|Dak kalguksu, a noodle soup |
in chicken broth.
To Sok Jip (pronounced roughly as “toe soak jeep”) is a hole-in-the-wall Korean dining hall at 7211 Columbia Pike that could be described as a refuge for homesick foreign students on F-1 visas. The prices are relatively cheap, the portions are large, the food is home style, and the atmosphere is quite down to earth, with lunch specials handwritten (in Korean) on the walls and a television tuned to programming from the motherland in the corner.
Like many Korean restaurants in Annandale, To Sok Jip doesn’t make a big effort to cater to non-Koreans. English is neither the lingua franca among the wait staff nor very descriptive on the menu, which can be a turn off for some but also draws others looking for an authentic experience.
If you’ve never had Korean before, you might not want to start here. But if you have a healthy appetite for Asian cuisine and have an idea of what you like, don’t let any language barriers deter you.
|Gimchijeon, a pan-fried |
pancake-like vegetable platter
filled with kimchi.
The menu isn’t much to look at, which is both appropriate and comforting for such a niche of an eatery, and most of what’s listed are Korean standbys: soups, grilled fish, noodles, pan-fried jeon (pancake-like vegetable platters, cut into pizza-esque wedges), bossam (lettuce wraps of steamed pork), and of course several kinds of bibimbap.
To Sok Jip doesn’t scrimp on the basics that make a meal a Korean meal. The spread of banchan (side dishes) is admirable for a restaurant so small (and they are complimentary, by the way, so ask for refills of your favorites). Other entrees come with soup, as dictated by Korean culinary principles for any meal that isn’t a soup itself. (Without a soup on the table, a Korean meal it is not.)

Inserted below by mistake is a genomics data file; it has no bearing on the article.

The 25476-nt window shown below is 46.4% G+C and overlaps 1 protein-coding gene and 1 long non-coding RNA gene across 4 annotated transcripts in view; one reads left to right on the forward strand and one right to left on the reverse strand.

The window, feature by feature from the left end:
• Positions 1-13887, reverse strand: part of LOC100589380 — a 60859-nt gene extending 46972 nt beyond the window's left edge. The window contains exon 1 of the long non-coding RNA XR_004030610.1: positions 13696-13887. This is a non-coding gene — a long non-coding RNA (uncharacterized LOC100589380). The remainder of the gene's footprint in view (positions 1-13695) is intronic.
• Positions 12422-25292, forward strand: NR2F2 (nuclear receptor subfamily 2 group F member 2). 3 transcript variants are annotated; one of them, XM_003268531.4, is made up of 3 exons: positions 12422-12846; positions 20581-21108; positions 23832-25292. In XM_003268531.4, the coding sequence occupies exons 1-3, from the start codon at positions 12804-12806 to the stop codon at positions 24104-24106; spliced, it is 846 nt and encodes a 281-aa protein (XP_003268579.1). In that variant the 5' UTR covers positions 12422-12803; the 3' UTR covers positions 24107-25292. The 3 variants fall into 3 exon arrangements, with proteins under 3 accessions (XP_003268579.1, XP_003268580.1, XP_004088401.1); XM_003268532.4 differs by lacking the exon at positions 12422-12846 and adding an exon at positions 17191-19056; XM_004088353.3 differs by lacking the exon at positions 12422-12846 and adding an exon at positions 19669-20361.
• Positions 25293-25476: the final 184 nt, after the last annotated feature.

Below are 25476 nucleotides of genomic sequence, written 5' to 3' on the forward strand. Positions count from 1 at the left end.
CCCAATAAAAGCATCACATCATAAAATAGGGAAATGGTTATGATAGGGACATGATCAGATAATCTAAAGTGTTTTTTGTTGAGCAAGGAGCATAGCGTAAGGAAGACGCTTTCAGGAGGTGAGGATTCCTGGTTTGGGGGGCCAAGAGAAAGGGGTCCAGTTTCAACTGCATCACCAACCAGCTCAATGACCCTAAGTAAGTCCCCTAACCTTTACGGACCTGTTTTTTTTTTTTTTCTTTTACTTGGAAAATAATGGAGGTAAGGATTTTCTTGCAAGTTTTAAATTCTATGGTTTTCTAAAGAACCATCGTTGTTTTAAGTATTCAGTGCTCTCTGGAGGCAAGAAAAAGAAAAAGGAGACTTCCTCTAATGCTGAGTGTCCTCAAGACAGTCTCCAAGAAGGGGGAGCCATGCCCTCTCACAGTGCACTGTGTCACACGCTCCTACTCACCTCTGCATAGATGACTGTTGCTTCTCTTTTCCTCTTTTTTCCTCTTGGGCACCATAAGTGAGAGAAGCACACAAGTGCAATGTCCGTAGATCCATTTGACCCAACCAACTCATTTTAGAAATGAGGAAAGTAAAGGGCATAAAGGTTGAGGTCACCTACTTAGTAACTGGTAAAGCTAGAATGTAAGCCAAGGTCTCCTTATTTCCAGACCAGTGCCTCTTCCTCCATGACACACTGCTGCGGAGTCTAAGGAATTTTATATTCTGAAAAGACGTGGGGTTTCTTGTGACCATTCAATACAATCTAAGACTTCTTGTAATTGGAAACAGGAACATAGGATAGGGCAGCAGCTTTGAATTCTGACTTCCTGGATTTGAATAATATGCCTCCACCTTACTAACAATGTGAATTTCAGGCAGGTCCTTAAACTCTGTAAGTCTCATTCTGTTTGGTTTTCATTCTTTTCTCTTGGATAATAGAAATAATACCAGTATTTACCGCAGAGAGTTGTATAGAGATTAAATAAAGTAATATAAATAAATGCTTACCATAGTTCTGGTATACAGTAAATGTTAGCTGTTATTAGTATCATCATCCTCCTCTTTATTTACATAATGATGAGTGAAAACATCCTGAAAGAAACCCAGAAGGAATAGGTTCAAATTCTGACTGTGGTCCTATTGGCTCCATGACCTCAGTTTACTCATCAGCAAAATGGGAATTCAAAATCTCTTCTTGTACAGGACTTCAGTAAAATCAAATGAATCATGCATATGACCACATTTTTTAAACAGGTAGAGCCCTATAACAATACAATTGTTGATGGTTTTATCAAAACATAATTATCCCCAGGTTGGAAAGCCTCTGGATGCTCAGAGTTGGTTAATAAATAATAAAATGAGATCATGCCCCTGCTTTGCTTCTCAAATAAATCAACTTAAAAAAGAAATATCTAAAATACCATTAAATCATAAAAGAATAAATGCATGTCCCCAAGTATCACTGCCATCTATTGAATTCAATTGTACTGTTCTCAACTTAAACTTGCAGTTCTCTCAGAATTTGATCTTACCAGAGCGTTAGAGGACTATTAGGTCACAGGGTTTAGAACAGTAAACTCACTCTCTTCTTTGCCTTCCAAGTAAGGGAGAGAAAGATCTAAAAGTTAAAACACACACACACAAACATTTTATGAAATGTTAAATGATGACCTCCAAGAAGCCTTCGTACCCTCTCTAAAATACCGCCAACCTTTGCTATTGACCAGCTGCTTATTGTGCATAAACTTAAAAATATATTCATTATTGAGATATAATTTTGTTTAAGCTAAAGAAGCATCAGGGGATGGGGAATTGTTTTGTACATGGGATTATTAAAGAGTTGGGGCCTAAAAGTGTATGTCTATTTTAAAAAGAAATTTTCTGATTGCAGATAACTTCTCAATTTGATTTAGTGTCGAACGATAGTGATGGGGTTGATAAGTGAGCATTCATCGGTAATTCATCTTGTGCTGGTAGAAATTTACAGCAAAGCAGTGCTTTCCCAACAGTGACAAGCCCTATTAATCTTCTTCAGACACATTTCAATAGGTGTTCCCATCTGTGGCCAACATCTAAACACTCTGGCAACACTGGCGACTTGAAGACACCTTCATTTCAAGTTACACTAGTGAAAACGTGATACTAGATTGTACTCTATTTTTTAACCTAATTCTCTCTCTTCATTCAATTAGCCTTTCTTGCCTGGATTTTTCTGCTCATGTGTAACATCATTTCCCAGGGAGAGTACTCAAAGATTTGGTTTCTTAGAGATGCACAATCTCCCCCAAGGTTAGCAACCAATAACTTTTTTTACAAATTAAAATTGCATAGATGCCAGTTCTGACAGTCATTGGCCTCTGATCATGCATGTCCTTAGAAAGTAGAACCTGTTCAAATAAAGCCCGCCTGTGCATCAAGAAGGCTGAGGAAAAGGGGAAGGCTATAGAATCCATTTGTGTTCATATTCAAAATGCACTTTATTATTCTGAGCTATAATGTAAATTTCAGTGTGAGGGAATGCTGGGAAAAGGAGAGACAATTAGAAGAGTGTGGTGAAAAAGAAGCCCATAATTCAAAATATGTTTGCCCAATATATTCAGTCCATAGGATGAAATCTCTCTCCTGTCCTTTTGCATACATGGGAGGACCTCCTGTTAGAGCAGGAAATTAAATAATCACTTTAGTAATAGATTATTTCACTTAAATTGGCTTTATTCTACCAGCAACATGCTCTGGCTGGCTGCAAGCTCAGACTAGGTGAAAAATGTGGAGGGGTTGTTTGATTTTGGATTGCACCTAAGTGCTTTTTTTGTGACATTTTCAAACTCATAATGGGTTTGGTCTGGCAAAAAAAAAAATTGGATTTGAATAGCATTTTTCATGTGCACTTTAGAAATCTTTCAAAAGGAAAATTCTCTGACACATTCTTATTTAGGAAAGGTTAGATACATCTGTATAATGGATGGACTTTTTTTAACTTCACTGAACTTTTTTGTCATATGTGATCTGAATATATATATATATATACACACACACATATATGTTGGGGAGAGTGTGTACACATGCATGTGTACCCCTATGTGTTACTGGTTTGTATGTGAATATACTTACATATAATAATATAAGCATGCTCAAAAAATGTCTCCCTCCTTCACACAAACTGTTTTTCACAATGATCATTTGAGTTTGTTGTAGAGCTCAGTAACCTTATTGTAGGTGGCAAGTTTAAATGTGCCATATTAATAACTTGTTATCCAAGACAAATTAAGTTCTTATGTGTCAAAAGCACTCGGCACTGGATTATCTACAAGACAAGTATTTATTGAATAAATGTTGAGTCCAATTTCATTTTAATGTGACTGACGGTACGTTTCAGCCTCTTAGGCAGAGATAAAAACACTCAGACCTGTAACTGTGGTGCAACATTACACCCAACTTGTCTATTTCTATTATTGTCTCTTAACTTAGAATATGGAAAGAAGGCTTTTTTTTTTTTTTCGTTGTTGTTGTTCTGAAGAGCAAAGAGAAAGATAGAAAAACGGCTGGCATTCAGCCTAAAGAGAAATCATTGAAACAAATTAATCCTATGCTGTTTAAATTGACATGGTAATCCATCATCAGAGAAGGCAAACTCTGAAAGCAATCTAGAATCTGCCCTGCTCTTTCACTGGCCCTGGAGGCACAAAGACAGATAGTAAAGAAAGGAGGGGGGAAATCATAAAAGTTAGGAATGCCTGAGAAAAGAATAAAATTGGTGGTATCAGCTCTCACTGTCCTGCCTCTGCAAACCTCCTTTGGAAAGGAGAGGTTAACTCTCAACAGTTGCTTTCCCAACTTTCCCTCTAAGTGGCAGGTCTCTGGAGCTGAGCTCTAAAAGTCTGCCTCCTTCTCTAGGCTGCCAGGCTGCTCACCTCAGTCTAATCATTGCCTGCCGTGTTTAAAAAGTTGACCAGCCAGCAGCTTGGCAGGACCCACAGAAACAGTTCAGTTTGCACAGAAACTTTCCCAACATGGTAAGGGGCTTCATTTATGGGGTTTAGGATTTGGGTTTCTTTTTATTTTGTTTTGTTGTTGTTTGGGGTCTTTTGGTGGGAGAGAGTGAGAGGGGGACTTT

Rice (also required to complete a Korean meal when noodles are not present) comes in your choice of (1) plain white or medleys of white rice mixed with (2) barley (light brownish colored, but not brown rice), or (3) bean and wild rice (the latter of which colors the rice purple). When your server asks, choose a bowl of white, brown, or purple.
Our jeon, which turned out to be huge, came with miyeokguk (a light seaweed/wakame soup), and the mackerel came with a flavorful doenjang jjigae (fermented soybean stew). The mackerel was great, although quite salty.
I’d say the grilled fish (croaker, saury, cutlass, mackerel, and more) is one of the main draws of this place, although immaculately picking a fish from its bone with chopsticks is a Korean art I have yet to master. On my next visit I’d like to try a jeongol (a large communal pot of stew or soup meant to be shared by the table), bossam, or yukgaejang (a spicy beef-based soup).